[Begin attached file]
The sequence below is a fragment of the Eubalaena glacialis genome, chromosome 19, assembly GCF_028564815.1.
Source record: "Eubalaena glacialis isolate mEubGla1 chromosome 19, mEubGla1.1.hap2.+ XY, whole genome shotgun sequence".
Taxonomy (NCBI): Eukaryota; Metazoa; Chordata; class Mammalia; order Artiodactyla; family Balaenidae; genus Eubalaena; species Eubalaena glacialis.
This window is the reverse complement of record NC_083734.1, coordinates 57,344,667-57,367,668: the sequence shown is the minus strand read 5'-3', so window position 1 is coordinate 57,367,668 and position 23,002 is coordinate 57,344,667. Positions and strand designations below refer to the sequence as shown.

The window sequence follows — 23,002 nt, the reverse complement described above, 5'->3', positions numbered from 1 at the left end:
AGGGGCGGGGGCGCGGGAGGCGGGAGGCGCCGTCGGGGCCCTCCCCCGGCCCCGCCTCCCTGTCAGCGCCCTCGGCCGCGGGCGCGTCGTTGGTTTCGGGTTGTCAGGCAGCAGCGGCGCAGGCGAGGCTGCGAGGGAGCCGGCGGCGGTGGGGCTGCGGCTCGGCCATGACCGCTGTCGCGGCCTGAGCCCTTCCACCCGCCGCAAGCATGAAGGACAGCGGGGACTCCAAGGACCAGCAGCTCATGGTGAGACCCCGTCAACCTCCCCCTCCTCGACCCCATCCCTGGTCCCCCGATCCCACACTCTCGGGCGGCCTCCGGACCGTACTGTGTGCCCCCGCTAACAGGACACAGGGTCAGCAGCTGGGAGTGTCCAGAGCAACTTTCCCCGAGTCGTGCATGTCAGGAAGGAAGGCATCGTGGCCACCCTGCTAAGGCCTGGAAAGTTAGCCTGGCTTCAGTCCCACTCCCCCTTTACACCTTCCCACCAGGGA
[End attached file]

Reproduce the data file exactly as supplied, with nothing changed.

The sequence below is a fragment of the Eubalaena glacialis genome, chromosome 19, assembly GCF_028564815.1.
Source record: "Eubalaena glacialis isolate mEubGla1 chromosome 19, mEubGla1.1.hap2.+ XY, whole genome shotgun sequence".
Taxonomy (NCBI): Eukaryota; Metazoa; Chordata; class Mammalia; order Artiodactyla; family Balaenidae; genus Eubalaena; species Eubalaena glacialis.
This window is the reverse complement of record NC_083734.1, coordinates 57,344,667-57,367,668: the sequence shown is the minus strand read 5'-3', so window position 1 is coordinate 57,367,668 and position 23,002 is coordinate 57,344,667. Positions and strand designations below refer to the sequence as shown.

The window sequence follows — 23,002 nt, the reverse complement described above, 5'->3', positions numbered from 1 at the left end:
AGGGGCGGGGGCGCGGGAGGCGGGAGGCGCCGTCGGGGCCCTCCCCCGGCCCCGCCTCCCTGTCAGCGCCCTCGGCCGCGGGCGCGTCGTTGGTTTCGGGTTGTCAGGCAGCAGCGGCGCAGGCGAGGCTGCGAGGGAGCCGGCGGCGGTGGGGCTGCGGCTCGGCCATGACCGCTGTCGCGGCCTGAGCCCTTCCACCCGCCGCAAGCATGAAGGACAGCGGGGACTCCAAGGACCAGCAGCTCATGGTGAGACCCCGTCAACCTCCCCCTCCTCGACCCCATCCCTGGTCCCCCGATCCCACACTCTCGGGCGGCCTCCGGACCGTACTGTGTGCCCCCGCTAACAGGACACAGGGTCAGCAGCTGGGAGTGTCCAGAGCAACTTTCCCCGAGTCGTGCATGTCAGGAAGGAAGGCATCGTGGCCACCCTGCTAAGGCCTGGAAAGTTAGCCTGGCTTCAGTCCCACTCCCCCTTTACACCTTCCCACCAGGGA